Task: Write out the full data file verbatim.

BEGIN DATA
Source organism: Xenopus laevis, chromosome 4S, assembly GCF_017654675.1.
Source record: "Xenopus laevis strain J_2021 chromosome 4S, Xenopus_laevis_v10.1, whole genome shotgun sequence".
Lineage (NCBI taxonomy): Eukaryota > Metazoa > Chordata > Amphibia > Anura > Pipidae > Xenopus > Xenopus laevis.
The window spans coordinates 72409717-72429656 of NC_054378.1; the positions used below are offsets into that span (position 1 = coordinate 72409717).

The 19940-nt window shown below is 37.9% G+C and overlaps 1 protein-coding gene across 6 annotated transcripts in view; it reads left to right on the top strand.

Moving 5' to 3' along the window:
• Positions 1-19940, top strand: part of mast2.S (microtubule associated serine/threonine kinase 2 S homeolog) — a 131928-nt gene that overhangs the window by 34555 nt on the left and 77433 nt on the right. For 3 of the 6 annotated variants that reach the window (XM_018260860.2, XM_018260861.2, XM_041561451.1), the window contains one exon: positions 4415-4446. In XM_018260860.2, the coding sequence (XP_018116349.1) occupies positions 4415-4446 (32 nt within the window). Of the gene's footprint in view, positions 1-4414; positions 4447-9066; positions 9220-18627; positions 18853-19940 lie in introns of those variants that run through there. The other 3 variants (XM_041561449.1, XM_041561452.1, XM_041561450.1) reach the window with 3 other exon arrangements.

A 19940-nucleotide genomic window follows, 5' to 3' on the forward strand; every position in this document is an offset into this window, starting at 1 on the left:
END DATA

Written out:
Source organism: Xenopus laevis, chromosome 4S, assembly GCF_017654675.1.
Source record: "Xenopus laevis strain J_2021 chromosome 4S, Xenopus_laevis_v10.1, whole genome shotgun sequence".
Lineage (NCBI taxonomy): Eukaryota > Metazoa > Chordata > Amphibia > Anura > Pipidae > Xenopus > Xenopus laevis.
The window spans coordinates 72409717-72429656 of NC_054378.1; the positions used below are offsets into that span (position 1 = coordinate 72409717).

The 19940-nt window shown below is 37.9% G+C and overlaps 1 protein-coding gene across 6 annotated transcripts in view; it reads left to right on the top strand.

Moving 5' to 3' along the window:
• Positions 1-19940, top strand: part of mast2.S (microtubule associated serine/threonine kinase 2 S homeolog) — a 131928-nt gene that overhangs the window by 34555 nt on the left and 77433 nt on the right. For 3 of the 6 annotated variants that reach the window (XM_018260860.2, XM_018260861.2, XM_041561451.1), the window contains one exon: positions 4415-4446. In XM_018260860.2, the coding sequence (XP_018116349.1) occupies positions 4415-4446 (32 nt within the window). Of the gene's footprint in view, positions 1-4414; positions 4447-9066; positions 9220-18627; positions 18853-19940 lie in introns of those variants that run through there. The other 3 variants (XM_041561449.1, XM_041561452.1, XM_041561450.1) reach the window with 3 other exon arrangements.

A 19940-nucleotide genomic window follows, 5' to 3' on the forward strand; every position in this document is an offset into this window, starting at 1 on the left: